The LSO St Lukes itself, a former church transformed into a concert venue, provided a perfect set for the castle, with its brick walls, pillars and mighty windows. Alight with music and colour, the main hall was transformed into a physical manifestation of Bartók’s dazzling score. 

Within this remarkable setting, the stage action transpired in a spell-like manner. Bluebeard and Judith arrive into the castle, and the famous gambit with the seven doors ensues. 

As often with Bartók, the hour-long score is conceived as an extended arch, reaching a massive C major climax upon the fifth door, with gorgeous vistas of Bluebeard’s ”vast and beautiful kingdom”. In contrast, the music opens and closes in F sharp, resulting in an overall scheme based on harmonic progression based on a tritone. 

Each of the first five doors conceal a blood-stained secret; the torture chamber, the armory, the treasury, the gardens and, eventually, the kingdom itself are interwoven with blood. With each unlocking, the castle gains more light.  

Urging Judith simply to love him, Bluebeard insists that the last two door remain shut, but Judith’s quest for the truth prevails. The penultimate door opens to a pool of tears, while shadows deepen within the castle again. Behind the seventh door, Judith discovers Bluebeard’s three other wives, clad in crowns and jewelry. 

Dressed alike by Bluebeard, Judith joins the others, and all four enter silently through the door, as the opera ends in silence and darkness. 

The dramaturgy between Judith and Bluebeard was carried out with nuanced intensity by Cargill and Finley, both conveying the multi-layered psychology of their characters with tremendous vividness and expression. The tension between the two singers was tangible, rooted in marvellous reactivity and shared drama.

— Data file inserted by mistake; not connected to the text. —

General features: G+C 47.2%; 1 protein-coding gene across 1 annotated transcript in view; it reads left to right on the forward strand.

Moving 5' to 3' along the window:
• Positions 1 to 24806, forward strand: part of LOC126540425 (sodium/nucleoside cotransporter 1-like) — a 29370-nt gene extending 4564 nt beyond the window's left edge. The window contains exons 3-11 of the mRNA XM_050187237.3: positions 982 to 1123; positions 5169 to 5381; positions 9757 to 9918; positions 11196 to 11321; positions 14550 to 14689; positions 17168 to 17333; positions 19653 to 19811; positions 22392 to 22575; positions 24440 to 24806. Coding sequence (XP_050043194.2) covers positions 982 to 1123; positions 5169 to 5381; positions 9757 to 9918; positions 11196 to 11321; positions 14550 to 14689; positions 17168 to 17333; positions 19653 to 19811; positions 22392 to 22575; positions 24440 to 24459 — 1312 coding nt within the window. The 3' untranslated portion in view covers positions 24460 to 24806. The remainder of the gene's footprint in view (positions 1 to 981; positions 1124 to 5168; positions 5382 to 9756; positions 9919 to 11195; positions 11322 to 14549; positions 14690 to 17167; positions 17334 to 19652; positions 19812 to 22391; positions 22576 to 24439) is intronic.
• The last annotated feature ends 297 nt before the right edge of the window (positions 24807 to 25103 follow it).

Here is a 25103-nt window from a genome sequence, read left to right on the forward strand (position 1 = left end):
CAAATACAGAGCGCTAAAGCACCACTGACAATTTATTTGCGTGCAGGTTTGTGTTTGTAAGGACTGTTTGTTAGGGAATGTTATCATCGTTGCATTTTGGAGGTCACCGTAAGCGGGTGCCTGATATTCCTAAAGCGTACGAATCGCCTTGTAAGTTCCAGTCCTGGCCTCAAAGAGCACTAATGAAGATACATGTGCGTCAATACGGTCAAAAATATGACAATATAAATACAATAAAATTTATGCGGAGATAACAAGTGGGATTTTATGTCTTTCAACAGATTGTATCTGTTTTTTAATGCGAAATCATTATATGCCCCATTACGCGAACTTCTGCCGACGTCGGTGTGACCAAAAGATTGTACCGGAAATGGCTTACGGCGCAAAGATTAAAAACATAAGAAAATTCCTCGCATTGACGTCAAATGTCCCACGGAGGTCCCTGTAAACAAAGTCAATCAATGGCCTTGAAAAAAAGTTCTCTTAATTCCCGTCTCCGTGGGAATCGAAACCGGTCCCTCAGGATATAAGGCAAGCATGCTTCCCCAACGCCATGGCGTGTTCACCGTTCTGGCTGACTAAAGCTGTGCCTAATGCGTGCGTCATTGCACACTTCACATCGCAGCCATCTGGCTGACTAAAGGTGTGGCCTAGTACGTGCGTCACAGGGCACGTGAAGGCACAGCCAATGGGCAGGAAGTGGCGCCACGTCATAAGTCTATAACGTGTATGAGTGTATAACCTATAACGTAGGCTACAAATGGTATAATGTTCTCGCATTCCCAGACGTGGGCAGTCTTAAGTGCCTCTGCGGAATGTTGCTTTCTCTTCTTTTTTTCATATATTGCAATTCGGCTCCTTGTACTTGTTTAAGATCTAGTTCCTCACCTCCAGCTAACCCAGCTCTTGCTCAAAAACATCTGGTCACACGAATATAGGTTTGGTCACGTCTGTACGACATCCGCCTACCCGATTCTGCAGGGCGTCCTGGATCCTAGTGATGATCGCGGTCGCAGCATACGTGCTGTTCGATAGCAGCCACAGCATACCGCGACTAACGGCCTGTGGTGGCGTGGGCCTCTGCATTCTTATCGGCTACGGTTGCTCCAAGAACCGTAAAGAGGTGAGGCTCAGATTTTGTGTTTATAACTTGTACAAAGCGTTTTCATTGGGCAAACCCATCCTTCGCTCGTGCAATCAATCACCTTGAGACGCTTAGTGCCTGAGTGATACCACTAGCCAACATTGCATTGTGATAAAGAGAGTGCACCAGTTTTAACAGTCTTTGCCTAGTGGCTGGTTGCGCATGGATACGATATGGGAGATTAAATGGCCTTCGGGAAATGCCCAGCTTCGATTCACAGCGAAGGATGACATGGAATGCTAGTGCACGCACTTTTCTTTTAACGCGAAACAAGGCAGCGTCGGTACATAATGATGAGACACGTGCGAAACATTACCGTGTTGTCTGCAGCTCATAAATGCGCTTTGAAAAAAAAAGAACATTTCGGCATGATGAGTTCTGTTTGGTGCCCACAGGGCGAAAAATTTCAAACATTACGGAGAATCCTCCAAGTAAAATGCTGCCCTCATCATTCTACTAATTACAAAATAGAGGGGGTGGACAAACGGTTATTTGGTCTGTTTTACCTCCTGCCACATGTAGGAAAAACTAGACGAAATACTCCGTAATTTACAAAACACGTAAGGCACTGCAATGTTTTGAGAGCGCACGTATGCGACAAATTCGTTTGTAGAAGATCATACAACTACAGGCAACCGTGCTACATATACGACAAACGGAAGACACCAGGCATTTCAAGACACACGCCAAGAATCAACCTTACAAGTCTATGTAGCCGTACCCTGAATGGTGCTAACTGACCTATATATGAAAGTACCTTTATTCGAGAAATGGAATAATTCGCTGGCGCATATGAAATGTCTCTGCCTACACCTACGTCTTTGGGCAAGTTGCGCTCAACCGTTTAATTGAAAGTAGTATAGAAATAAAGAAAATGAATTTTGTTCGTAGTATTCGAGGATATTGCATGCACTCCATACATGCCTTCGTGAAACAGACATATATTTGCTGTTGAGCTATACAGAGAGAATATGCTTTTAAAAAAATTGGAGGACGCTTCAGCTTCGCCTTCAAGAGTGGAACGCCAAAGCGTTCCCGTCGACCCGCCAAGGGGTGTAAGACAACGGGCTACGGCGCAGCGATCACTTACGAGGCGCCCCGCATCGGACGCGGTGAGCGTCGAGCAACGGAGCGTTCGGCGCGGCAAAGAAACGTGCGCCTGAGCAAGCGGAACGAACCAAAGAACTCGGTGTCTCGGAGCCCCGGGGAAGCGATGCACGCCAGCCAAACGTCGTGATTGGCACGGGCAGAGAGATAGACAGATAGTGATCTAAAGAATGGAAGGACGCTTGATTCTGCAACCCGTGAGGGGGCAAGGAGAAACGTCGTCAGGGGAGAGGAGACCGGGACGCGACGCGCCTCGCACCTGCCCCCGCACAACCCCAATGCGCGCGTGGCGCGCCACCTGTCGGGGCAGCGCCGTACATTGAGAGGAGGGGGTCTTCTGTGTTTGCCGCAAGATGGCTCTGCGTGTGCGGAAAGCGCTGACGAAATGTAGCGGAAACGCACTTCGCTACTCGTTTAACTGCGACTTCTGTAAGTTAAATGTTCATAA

Rattle and the LSO were extraordinary storytellers, narrating the musical arch with enthralling sonic imagery. The balance between the orchestra and the voices was ever well aligned, resulting in an astounding operatic experience. 

As suggested in the score, the visual element was mainly provided by the ingenious lighting. Merging with harmonic progressions and stage action, the spectrum of light was transformed into the scope of emotions in a simple but ever so elegant way. 

For the lucky ones present at the LSO St Lukes, the experience must have been truly extraordinary. Even in its video guise, the performance carried unusual presence and a borderline claustrophobic intensity, yielding to a psychological thriller at the highest level. 

Sir Simon Rattle and the members of the London Symphony Orchestra at LSO St Lukes.
© Matt Alexander/PA Wire

Stemming from the seamless teamwork by Cargill, Finley, Rattle and the LSO, this was a Bluebeard to remember. Well served on video, the only thing one could have asked for were subtitles. Luckily, several links to the complete libretto can be found online with ease, including one contained in the PDF booklet of the 2009 LSO recording with Valery Gergiev. In addition, an apt synopsis can be found in the program notes via the LSO website. 

Performing with safety distances during the pandemic has made it abundantly clear, just how important those well-made reductions and re-imaginings of orchestral repertoire really are. 

In May, the Berlin Philharmonic and Kirill Petrenko gave a memorable outing of Gustav Mahler’s Fourth Symphony (1899-1901/1902/1910) in Erwin Stein’s pristine 1921 chamber arrangement, followed by Susanna Mälkki and the Helsinki Philharmonic performing Mahler Tenth (1910) in the brilliant 2015 version by Michelle Castelletti, to name but a few recent encounters. As demonstrated by Rattle et al., the Kloke edition of Bluebeard’s Castle is another fine entry to the repertoire.            

Available on YouTube until 1 February 2020, the LSO Bluebeard is an absolute must for any opera lover, whether a seasoned connoisseur or an enthusiastic newcomer. There’s hardly a better way to spend sixty minutes.

 

London Symphony Orchestra

Sir Simon Rattle, conductor

Karen Cargill, mezzo-soprano (Judith)

Gerald Finley, bass-baritone (Bluebeard)

Béla Bartók: Duke Bluebeard’s Castle, Op. 11 (1911/1912/1917/1921) – Opera in one act (Reduced version by Eberhard Kloke, 2019)  

Recorded at LSO St Lukes, London, Thursday 3 September 2020

YouTube premiere Sunday 1 November 2020, 7 pm 

© Jari Kallio